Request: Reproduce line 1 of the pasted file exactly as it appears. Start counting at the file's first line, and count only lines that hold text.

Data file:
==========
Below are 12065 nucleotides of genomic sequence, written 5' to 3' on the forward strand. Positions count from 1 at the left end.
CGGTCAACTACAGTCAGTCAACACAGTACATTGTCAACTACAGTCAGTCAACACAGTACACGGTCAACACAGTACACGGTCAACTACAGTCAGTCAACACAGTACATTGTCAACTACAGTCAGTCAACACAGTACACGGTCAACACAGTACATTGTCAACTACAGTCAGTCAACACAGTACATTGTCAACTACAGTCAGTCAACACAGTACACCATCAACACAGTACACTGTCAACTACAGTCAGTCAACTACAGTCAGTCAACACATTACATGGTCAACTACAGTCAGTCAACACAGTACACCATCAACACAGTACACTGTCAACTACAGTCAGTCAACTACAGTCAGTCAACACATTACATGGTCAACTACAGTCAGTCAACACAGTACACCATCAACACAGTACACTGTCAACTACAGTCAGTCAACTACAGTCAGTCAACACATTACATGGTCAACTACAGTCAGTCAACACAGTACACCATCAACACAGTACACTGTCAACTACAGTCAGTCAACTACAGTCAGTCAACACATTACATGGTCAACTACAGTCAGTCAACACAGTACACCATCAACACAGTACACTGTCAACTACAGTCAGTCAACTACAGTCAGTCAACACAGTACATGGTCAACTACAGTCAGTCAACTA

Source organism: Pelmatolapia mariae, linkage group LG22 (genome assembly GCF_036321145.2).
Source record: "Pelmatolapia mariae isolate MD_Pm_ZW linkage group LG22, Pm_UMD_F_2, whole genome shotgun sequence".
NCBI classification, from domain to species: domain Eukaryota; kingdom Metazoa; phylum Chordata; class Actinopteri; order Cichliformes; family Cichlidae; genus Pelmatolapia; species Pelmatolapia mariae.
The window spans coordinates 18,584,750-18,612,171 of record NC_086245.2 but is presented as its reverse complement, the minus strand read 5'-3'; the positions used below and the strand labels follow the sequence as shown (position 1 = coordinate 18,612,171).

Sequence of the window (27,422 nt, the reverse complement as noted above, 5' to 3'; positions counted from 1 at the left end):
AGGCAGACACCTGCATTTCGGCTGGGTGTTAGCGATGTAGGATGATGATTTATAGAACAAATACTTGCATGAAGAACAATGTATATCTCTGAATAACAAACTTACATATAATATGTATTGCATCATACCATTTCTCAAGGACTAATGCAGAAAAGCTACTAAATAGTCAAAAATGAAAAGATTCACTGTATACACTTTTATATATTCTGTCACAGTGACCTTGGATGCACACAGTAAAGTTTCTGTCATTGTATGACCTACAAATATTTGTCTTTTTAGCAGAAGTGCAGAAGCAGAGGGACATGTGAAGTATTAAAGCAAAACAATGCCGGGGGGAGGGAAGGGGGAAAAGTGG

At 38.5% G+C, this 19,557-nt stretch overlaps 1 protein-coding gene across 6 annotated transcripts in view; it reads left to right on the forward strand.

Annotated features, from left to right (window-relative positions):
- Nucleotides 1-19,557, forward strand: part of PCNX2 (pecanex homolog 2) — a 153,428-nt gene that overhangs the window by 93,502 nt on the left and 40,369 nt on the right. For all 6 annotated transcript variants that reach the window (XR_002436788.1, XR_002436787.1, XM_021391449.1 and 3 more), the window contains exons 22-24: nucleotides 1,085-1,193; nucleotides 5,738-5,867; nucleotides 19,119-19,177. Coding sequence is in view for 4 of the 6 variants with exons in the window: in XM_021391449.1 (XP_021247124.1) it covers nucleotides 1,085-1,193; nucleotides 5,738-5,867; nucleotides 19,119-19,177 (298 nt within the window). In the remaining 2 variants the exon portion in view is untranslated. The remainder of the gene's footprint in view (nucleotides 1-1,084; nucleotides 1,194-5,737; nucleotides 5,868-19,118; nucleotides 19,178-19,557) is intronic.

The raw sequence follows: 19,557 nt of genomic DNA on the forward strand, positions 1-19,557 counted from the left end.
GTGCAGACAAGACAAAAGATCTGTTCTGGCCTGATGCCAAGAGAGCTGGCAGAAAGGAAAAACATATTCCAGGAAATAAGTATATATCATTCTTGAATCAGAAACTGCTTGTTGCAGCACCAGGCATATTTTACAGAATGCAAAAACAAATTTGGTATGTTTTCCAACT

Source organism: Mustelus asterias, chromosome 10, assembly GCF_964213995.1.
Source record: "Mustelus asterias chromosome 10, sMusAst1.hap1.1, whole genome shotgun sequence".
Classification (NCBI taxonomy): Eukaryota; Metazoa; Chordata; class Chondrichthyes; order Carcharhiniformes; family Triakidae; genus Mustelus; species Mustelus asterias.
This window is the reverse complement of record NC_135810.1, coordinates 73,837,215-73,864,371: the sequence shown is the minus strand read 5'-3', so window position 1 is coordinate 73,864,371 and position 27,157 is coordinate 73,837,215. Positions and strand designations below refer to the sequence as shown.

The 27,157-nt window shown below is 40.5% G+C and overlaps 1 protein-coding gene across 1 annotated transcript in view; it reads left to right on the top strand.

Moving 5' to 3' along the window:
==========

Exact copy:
Below are 12065 nucleotides of genomic sequence, written 5' to 3' on the forward strand. Positions count from 1 at the left end.